Automated video monitoring could also help detect threats more efficiently than human operators.
The intelligence community thinks machine learning could help law enforcement rapidly spot suspicious activities caught on video and thwart potential terrorists before they launch an attack.
On Friday, government researchers kicked off a project to develop software that would allow computers to interpret videos with as much detail as humans can—without getting tired like a human viewer would. Deep Intermodal Video Activity could be used to find and track potential wrongdoers more accurately and efficiently, said officials at the Intelligence Advanced Research Projects Activity.
“There is an increasing number of cases where officials and the communities they represent are tasked with viewing large stores of video footage in an effort to locate perpetrators of attacks or other threats to public safety,” said Terry Adams, the DIVA program manager at IARPA, in a statement. “The resulting technology will provide the ability to detect potential threats while reducing the need for manual video monitoring.”
Automated video monitoring could also help detect threats outside government buildings and high-traffic public spaces, and notify officials before a potential attack gets off the ground, IARPA said.
Researchers plan to roll out DIVA in three phases: the initial software would pick up general activities, like a person holding an object or getting out of a car, and later iterations would detect more complex behavior, like a person carrying a gun or dropping off an object somewhere.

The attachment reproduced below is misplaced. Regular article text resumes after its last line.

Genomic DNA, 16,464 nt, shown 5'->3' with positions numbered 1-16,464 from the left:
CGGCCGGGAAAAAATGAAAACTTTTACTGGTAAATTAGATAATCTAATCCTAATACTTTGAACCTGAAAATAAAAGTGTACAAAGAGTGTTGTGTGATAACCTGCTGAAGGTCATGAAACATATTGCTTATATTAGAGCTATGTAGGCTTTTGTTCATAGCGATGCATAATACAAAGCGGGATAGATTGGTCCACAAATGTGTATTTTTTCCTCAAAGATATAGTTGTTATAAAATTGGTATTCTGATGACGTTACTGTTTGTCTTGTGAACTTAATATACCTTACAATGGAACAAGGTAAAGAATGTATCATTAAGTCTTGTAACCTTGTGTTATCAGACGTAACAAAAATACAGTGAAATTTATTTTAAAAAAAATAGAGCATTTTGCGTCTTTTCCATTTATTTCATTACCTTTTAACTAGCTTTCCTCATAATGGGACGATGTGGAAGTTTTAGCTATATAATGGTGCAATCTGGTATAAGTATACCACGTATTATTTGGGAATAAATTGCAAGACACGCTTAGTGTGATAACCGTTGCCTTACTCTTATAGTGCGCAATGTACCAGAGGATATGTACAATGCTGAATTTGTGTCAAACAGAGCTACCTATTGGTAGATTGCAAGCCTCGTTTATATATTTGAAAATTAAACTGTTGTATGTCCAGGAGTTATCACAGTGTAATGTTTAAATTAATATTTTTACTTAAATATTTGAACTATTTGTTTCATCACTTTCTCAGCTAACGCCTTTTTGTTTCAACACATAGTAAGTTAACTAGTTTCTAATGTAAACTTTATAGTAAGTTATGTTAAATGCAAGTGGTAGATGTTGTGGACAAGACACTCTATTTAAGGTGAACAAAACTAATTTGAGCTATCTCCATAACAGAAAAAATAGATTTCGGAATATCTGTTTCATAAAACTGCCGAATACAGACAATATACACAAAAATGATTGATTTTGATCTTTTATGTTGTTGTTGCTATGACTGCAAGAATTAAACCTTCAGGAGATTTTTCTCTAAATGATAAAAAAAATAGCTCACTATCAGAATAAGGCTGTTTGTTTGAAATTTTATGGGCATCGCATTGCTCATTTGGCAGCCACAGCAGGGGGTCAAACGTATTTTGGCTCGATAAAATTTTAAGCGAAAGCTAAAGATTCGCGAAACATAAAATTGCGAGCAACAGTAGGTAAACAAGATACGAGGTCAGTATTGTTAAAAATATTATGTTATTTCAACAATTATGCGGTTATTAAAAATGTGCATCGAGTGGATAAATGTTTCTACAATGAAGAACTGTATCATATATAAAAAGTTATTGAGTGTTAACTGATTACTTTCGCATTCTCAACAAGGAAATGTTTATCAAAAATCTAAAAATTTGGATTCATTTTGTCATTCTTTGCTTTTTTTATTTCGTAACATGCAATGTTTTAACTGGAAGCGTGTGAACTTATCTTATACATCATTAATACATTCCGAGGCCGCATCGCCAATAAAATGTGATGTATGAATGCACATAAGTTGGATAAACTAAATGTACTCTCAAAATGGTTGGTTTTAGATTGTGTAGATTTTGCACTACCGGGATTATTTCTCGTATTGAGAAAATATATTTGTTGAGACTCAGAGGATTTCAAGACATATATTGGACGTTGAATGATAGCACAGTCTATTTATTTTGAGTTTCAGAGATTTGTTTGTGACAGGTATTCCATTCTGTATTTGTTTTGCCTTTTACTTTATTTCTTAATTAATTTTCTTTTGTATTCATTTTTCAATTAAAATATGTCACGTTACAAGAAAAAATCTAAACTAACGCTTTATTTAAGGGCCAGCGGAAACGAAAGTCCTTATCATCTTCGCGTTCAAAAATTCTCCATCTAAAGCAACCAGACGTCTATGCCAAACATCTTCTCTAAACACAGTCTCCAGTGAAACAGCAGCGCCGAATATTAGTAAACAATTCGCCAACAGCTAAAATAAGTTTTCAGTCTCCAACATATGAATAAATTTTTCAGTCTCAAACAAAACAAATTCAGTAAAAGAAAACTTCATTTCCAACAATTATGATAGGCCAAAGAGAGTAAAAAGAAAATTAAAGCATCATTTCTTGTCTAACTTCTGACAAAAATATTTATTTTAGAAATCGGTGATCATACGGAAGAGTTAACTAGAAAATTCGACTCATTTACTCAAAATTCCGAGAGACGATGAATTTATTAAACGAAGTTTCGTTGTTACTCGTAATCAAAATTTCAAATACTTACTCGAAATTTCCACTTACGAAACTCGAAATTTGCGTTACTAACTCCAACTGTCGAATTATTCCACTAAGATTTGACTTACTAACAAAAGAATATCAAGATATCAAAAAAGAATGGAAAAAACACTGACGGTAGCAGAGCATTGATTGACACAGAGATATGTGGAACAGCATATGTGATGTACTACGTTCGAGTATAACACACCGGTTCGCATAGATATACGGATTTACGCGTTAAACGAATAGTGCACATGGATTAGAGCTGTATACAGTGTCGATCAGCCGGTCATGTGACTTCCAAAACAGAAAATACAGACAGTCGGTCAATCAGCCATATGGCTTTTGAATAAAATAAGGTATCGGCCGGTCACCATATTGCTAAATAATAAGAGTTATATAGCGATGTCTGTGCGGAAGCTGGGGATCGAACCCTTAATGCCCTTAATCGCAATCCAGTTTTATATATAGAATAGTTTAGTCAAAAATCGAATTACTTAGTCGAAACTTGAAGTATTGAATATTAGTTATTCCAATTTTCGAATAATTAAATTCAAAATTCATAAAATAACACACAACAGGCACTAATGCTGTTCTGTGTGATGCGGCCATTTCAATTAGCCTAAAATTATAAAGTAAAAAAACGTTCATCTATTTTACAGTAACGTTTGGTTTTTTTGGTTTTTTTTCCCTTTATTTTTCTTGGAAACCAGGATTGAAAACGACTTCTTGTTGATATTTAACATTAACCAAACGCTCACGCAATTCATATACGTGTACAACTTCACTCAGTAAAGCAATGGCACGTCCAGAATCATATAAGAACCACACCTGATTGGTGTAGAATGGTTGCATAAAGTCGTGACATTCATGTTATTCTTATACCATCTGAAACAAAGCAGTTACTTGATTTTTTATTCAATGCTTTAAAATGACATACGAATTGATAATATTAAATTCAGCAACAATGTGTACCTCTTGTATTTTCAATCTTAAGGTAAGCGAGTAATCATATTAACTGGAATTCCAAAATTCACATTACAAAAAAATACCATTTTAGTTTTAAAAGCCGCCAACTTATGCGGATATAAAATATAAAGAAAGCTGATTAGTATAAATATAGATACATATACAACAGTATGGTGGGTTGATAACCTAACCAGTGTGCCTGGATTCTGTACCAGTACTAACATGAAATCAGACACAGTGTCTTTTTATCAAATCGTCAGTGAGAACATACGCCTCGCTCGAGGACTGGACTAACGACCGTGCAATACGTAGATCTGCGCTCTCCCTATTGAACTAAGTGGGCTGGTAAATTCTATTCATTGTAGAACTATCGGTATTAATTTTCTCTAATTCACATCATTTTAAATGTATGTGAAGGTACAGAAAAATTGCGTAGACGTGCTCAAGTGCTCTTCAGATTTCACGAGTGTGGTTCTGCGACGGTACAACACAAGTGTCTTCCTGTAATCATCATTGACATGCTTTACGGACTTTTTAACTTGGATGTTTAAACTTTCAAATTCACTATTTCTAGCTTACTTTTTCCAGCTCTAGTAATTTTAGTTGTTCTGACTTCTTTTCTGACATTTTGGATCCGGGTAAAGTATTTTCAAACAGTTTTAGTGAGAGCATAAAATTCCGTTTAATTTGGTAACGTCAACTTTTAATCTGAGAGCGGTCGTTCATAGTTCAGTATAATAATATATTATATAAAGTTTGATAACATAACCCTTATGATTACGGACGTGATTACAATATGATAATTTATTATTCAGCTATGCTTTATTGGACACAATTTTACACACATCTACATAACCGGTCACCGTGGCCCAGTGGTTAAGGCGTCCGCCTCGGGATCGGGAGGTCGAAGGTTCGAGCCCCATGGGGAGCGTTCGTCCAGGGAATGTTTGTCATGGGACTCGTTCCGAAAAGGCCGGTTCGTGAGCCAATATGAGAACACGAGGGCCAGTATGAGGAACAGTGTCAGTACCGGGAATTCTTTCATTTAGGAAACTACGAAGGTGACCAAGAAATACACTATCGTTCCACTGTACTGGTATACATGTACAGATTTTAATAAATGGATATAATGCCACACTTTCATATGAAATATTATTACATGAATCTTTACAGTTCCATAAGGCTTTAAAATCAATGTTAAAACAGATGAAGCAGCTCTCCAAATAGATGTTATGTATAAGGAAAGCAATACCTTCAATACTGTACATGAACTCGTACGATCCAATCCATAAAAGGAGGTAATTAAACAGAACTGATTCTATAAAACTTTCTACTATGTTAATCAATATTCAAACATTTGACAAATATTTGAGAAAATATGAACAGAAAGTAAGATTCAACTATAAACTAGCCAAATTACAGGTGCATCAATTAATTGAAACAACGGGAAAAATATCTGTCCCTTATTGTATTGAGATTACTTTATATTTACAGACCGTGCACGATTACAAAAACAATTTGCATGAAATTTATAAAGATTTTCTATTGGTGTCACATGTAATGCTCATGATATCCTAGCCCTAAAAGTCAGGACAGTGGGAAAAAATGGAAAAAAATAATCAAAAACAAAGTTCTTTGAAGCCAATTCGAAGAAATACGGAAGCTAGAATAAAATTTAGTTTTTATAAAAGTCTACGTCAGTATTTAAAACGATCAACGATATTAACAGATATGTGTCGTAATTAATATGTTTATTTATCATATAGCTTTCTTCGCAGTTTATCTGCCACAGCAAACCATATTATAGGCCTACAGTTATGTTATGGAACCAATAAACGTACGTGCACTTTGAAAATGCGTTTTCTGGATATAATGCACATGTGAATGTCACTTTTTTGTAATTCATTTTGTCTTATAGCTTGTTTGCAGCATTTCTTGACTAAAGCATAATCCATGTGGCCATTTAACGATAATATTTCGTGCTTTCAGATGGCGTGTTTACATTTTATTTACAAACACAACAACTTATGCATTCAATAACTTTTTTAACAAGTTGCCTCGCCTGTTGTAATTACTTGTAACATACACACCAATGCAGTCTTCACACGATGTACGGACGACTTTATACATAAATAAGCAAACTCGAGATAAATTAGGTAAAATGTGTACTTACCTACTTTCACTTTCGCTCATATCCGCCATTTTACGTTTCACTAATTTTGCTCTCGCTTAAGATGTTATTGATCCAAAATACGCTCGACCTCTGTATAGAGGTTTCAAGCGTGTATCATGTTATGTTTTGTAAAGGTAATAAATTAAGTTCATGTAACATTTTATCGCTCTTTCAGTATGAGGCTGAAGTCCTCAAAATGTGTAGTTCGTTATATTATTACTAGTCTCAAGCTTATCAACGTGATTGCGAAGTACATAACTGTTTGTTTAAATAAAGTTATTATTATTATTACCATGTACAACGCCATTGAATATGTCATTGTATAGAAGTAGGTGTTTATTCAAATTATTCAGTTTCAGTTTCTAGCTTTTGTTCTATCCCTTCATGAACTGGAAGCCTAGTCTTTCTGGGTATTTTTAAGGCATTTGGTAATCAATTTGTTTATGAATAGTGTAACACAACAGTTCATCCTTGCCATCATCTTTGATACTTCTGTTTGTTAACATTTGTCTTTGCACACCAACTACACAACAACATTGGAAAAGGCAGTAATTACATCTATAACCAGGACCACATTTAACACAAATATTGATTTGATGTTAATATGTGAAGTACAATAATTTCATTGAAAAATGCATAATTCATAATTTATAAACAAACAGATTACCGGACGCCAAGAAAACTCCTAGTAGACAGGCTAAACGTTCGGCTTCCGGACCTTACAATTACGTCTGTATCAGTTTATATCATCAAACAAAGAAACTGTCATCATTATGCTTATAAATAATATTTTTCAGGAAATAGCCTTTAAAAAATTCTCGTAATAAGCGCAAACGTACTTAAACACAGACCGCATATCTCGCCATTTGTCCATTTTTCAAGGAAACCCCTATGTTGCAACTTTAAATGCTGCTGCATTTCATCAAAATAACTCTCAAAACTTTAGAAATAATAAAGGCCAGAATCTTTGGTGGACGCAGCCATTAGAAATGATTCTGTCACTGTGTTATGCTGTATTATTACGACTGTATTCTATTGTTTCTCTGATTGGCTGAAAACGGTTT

The first phase will focus mostly on footage from stationary security cameras, but later stages will expand to include body camera and infrared video, according to IARPA.
While such technology may raise concerns over privacy and government surveillance, Adams said the DIVA project won’t track the identities of specific individuals and will be implemented in ways that protect personal privacy. He told Nextgov the first version of the software is scheduled to roll out in December 2018.
IARPA enlisted research teams from Carnegie Mellon University, Johns Hopkins University, University of Maryland, IBM, SRI International, and Systems and Technology Research to work on the project, according to Adams. Kitware Inc. and the National Institute of Standards and Technology will collect data and test the new systems.